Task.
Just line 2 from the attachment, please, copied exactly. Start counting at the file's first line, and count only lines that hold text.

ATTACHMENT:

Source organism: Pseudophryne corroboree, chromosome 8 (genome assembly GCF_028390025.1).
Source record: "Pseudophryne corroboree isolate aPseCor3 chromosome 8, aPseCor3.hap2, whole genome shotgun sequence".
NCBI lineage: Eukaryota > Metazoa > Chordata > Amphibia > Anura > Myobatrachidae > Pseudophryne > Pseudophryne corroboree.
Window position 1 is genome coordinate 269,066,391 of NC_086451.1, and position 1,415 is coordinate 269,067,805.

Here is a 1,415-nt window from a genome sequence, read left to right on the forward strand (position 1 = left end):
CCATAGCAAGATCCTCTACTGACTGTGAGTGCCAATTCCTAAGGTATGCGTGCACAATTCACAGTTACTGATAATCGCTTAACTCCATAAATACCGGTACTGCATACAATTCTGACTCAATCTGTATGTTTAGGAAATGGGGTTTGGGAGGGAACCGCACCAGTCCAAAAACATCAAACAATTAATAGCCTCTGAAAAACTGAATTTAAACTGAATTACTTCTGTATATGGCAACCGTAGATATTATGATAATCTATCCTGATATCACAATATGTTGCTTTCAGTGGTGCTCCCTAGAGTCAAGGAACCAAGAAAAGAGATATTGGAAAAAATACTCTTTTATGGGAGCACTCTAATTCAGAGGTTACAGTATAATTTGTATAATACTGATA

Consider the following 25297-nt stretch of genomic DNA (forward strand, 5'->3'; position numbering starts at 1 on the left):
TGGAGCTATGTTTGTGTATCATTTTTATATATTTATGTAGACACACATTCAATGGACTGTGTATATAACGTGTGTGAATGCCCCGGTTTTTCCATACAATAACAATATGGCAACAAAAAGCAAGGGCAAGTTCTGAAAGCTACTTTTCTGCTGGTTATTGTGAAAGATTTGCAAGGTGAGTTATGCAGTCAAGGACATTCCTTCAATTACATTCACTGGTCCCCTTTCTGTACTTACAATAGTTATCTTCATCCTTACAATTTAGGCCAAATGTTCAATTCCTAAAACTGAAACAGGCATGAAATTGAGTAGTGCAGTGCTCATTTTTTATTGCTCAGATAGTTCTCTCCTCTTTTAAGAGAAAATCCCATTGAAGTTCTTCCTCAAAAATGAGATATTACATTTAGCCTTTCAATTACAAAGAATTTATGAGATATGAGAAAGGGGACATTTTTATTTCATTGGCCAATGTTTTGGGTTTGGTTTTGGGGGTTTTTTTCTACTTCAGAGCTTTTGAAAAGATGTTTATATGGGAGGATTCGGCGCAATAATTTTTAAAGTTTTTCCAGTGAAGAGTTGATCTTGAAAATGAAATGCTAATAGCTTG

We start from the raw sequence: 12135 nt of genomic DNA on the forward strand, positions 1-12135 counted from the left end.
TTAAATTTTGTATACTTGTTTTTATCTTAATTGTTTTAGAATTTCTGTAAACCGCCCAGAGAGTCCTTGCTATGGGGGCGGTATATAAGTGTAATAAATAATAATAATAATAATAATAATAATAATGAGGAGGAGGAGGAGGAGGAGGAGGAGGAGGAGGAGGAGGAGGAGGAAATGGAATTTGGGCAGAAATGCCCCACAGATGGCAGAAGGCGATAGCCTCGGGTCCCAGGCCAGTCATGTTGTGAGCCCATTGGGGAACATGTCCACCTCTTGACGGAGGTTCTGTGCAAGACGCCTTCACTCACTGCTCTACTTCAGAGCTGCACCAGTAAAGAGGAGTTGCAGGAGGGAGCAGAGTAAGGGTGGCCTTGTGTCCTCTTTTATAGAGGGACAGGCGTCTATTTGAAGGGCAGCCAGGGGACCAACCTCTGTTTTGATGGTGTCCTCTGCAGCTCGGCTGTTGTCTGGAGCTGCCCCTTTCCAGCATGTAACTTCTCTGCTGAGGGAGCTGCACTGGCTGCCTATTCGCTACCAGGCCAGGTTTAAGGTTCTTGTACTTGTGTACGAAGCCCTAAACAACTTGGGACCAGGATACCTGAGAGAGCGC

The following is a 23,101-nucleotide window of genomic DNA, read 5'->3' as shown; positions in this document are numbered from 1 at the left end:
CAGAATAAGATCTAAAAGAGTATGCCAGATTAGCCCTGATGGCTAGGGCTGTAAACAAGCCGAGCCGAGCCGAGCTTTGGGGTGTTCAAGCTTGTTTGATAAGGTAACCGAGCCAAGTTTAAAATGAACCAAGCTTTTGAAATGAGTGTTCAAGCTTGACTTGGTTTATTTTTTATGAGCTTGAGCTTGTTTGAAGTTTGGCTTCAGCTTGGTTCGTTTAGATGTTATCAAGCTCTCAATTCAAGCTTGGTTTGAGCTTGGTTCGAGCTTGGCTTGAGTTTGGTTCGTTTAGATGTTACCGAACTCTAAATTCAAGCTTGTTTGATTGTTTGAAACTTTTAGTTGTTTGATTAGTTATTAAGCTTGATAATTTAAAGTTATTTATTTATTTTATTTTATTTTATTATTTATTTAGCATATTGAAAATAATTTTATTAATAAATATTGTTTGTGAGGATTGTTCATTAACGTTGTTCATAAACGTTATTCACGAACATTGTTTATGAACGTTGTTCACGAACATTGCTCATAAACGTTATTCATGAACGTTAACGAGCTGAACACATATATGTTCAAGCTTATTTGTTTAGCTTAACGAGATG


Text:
Source record: "Pseudophryne corroboree isolate aPseCor3 chromosome 8, aPseCor3.hap2, whole genome shotgun sequence".